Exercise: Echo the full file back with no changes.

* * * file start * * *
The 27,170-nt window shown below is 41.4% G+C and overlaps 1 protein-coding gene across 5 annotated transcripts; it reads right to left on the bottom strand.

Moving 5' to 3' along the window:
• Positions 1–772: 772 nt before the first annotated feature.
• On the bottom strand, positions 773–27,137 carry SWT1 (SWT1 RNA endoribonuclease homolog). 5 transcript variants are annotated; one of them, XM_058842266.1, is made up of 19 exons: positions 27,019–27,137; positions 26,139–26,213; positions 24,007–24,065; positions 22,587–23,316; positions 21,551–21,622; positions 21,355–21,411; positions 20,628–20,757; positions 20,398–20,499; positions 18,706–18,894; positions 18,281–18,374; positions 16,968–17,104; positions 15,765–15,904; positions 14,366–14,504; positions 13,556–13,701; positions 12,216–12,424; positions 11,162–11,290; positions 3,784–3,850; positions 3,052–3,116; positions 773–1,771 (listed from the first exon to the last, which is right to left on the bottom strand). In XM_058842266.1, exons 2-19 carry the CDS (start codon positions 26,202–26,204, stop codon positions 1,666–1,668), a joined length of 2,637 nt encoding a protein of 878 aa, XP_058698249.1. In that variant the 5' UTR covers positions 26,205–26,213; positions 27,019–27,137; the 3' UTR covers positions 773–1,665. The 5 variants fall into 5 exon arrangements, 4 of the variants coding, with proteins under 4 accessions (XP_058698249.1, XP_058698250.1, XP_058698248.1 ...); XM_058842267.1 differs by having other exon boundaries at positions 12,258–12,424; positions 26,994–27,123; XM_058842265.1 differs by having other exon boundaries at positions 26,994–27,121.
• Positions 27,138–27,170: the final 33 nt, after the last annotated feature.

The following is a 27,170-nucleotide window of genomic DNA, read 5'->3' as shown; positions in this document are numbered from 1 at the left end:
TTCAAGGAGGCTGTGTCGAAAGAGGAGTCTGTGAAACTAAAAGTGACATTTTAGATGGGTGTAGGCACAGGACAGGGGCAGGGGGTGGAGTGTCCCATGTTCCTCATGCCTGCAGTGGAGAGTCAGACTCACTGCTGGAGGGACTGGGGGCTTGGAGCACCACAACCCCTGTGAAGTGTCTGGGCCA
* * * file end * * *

The 27,170-nt window shown below is 41.4% G+C and overlaps 1 protein-coding gene across 5 annotated transcripts; it reads right to left on the bottom strand.

Moving 5' to 3' along the window:
• Positions 1–772: 772 nt before the first annotated feature.
• On the bottom strand, positions 773–27,137 carry SWT1 (SWT1 RNA endoribonuclease homolog). 5 transcript variants are annotated; one of them, XM_058842266.1, is made up of 19 exons: positions 27,019–27,137; positions 26,139–26,213; positions 24,007–24,065; positions 22,587–23,316; positions 21,551–21,622; positions 21,355–21,411; positions 20,628–20,757; positions 20,398–20,499; positions 18,706–18,894; positions 18,281–18,374; positions 16,968–17,104; positions 15,765–15,904; positions 14,366–14,504; positions 13,556–13,701; positions 12,216–12,424; positions 11,162–11,290; positions 3,784–3,850; positions 3,052–3,116; positions 773–1,771 (listed from the first exon to the last, which is right to left on the bottom strand). In XM_058842266.1, exons 2-19 carry the CDS (start codon positions 26,202–26,204, stop codon positions 1,666–1,668), a joined length of 2,637 nt encoding a protein of 878 aa, XP_058698249.1. In that variant the 5' UTR covers positions 26,205–26,213; positions 27,019–27,137; the 3' UTR covers positions 773–1,665. The 5 variants fall into 5 exon arrangements, 4 of the variants coding, with proteins under 4 accessions (XP_058698249.1, XP_058698250.1, XP_058698248.1 ...); XM_058842267.1 differs by having other exon boundaries at positions 12,258–12,424; positions 26,994–27,123; XM_058842265.1 differs by having other exon boundaries at positions 26,994–27,121.
• Positions 27,138–27,170: the final 33 nt, after the last annotated feature.

The following is a 27,170-nucleotide window of genomic DNA, read 5'->3' as shown; positions in this document are numbered from 1 at the left end:
TTCAAGGAGGCTGTGTCGAAAGAGGAGTCTGTGAAACTAAAAGTGACATTTTAGATGGGTGTAGGCACAGGACAGGGGCAGGGGGTGGAGTGTCCCATGTTCCTCATGCCTGCAGTGGAGAGTCAGACTCACTGCTGGAGGGACTGGGGGCTTGGAGCACCACAACCCCTGTGAAGTGTCTGGGCCA